CHINESE investors have spent $120 million since the new financial year started buying rural property across Australia and the signs are that the buying spree is only the beginning, with more than $1 billion worth of deals in play, according to the Australian Financial Review.
After a disappointing foray into Australia’s resources sector Chinese investors have taken a far more cautious approach to agriculture but are now finally starting to act, buying a $40 million farm every fortnight, on average, for the past two months.
Chinese groups were identified as far back as 2012 as the next major group of foreign investors for rural Australia, but aside from Shandong Ruyi buying Australia’s largest cotton irrigator Cubbie Station for $232 million, it took three years to see a serious buying spree by the Chinese, the AFR review said in this article published this morning.
Dashang Group, Hailiang Group, Fucheng Group, Tianma Bearings Group and New Hope have outlaid about $260m since March on rural holdings and production.
There are more Chinese investors waiting at the farm gate, the AFR says. They include one of China’s largest beef producers, Chongqing Hondo Agriculture Group, which is looking to buy up to $100 million worth of cattle stations in Australia.
Others include Pengxin’s listed subsidiary, Dakang Farming, along with Shanghai CRED, financial services group Zendai and textile, property and logistics conglomerate Shanshan Group who are all said to have shown interest in Australia’s largest land holder S. Kidman & Co or the Terra Firma backed Consolidated Pastoral Co.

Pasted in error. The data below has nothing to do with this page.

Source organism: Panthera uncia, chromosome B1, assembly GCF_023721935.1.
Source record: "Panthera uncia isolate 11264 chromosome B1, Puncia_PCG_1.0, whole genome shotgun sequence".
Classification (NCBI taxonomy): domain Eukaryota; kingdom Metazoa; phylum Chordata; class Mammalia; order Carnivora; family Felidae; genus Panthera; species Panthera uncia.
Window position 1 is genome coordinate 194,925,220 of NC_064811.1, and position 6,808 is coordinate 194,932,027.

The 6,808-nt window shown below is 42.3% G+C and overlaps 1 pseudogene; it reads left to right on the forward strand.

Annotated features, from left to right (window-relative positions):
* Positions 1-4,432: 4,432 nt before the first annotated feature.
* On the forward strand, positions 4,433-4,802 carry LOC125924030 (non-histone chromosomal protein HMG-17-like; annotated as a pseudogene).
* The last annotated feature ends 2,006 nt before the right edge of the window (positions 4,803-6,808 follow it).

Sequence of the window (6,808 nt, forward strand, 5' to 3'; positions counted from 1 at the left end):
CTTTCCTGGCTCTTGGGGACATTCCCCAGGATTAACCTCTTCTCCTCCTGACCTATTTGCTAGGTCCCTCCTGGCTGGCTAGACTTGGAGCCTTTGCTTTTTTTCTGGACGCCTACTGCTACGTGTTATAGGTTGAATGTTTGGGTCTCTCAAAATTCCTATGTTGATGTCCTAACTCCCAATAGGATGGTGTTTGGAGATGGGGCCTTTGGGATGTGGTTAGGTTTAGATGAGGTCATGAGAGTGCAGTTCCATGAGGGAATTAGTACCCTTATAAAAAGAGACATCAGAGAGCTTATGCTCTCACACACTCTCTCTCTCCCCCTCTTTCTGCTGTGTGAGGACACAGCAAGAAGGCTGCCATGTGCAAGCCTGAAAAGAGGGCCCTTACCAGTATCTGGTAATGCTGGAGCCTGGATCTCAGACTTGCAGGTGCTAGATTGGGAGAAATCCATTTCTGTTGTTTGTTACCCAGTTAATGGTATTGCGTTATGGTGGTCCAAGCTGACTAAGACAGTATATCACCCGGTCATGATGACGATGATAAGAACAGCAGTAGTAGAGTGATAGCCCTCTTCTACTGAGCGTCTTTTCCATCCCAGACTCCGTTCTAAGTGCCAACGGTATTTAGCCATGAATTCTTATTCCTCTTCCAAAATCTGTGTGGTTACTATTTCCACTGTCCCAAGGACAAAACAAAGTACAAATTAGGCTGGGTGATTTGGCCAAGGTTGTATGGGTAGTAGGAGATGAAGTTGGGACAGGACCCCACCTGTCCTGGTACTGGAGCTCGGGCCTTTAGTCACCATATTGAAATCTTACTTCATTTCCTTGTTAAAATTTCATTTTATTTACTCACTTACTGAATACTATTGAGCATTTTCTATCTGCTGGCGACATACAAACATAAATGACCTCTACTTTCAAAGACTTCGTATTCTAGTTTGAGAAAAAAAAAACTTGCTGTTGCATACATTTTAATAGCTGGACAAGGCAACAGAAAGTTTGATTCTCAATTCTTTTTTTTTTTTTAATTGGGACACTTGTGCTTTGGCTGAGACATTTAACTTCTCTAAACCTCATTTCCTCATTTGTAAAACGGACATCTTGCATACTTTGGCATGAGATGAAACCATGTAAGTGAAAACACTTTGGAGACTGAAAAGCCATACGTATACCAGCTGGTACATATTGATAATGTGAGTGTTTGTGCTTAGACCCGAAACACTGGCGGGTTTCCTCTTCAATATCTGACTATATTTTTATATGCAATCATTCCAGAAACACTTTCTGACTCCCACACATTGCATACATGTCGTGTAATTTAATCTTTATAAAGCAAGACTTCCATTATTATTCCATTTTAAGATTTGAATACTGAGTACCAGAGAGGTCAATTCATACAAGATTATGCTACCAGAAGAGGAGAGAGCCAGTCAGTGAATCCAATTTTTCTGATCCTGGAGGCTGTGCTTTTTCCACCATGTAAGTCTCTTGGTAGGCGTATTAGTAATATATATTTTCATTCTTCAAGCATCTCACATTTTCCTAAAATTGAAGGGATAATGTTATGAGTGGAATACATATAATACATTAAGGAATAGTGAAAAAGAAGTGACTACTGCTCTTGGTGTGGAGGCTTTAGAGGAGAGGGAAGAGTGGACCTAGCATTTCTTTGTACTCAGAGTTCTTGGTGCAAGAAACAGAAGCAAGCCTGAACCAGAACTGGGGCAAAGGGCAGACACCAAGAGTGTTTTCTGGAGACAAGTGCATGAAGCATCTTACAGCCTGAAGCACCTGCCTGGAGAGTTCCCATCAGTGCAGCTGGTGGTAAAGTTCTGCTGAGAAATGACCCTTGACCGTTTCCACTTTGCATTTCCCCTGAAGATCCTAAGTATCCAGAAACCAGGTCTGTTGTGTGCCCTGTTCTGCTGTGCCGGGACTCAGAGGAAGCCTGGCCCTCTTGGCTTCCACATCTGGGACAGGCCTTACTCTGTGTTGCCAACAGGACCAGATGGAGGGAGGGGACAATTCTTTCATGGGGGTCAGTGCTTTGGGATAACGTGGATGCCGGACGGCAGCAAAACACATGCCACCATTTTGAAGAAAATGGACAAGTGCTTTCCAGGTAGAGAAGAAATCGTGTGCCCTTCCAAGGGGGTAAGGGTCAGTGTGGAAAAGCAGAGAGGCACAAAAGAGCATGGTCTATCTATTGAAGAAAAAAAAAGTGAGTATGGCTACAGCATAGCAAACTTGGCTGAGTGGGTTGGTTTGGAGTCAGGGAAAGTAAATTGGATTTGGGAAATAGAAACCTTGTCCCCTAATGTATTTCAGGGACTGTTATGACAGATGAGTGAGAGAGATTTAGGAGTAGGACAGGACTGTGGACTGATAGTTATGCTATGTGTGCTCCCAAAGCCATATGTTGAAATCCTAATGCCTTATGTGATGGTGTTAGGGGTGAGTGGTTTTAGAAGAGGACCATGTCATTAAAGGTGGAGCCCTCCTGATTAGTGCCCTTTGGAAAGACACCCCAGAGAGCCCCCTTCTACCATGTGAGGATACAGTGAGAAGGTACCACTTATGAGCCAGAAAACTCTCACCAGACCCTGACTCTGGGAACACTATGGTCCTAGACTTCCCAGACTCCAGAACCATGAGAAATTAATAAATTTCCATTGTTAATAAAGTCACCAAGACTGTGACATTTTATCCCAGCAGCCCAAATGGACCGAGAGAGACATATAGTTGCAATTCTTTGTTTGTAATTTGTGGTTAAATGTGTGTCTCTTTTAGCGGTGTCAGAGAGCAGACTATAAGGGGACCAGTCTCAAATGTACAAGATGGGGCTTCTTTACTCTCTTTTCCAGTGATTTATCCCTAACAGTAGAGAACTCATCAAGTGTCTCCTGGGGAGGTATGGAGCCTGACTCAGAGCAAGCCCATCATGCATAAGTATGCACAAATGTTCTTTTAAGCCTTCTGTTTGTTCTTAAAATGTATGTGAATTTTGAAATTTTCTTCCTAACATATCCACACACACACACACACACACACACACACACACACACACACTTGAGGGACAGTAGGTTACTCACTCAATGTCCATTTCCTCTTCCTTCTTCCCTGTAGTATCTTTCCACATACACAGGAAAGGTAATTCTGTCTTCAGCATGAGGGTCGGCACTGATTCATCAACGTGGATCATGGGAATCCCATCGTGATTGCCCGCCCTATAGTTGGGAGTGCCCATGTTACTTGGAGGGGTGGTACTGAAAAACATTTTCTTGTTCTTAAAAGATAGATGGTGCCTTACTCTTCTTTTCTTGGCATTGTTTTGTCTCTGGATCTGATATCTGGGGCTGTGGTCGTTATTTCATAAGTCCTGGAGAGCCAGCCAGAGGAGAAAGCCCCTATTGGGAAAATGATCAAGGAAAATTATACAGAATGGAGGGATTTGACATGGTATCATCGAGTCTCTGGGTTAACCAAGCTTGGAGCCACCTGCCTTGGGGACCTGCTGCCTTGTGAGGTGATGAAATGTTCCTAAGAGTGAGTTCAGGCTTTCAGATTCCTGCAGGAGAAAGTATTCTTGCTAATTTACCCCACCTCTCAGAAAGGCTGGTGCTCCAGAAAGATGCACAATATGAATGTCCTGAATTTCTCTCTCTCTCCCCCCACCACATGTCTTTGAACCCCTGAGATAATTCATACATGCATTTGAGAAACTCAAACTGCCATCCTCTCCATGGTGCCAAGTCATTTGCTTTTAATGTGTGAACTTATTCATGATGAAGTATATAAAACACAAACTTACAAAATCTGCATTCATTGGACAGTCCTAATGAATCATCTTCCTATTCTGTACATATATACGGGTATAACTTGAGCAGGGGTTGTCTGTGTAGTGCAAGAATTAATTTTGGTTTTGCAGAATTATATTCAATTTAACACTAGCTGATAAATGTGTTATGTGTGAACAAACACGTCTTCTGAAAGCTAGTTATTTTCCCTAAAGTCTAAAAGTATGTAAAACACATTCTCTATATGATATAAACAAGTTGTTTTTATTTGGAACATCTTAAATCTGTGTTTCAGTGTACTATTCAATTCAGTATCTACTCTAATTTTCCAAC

Austrade’s trade commissioner in Chengdu, Jeff Turner, said in May that the line-up of Chinese interests was extensive, with as many as 300 Chinese cattle and cattle-related companies looking to invest in Australia.
However it is the comments of Chinese buyers that have fuelled the hopes of farm vendors, agents, bankers and lawyers all looking to do deals with the Chinese giants, he told AFR.
The chairman of New Hope Group, Liu Yonghao, who has pledged to invest $500m in Australian agriculture over the next three years, said China’s land was seriously overloaded, with too much fertiliser degrading the land.
“Australia has a vast landmass, good grasslands and sunshine,” he said. “It is our hope to bring Australia’s beef and mutton into the market of China. We should say these investments are beneficial to Australia and China.”
With the recent increase in Chinese investment, local law firms who have represented Chinese buyers say such investors are now making fewer mistakes.
“Early investors who came in made substantial losses as a result of their inexperience,” Holding Redlich partner Brian Healey told the AFR.
“They are much more savvy than they were three or even two years ago. They study our social, legal and political systems very carefully.”
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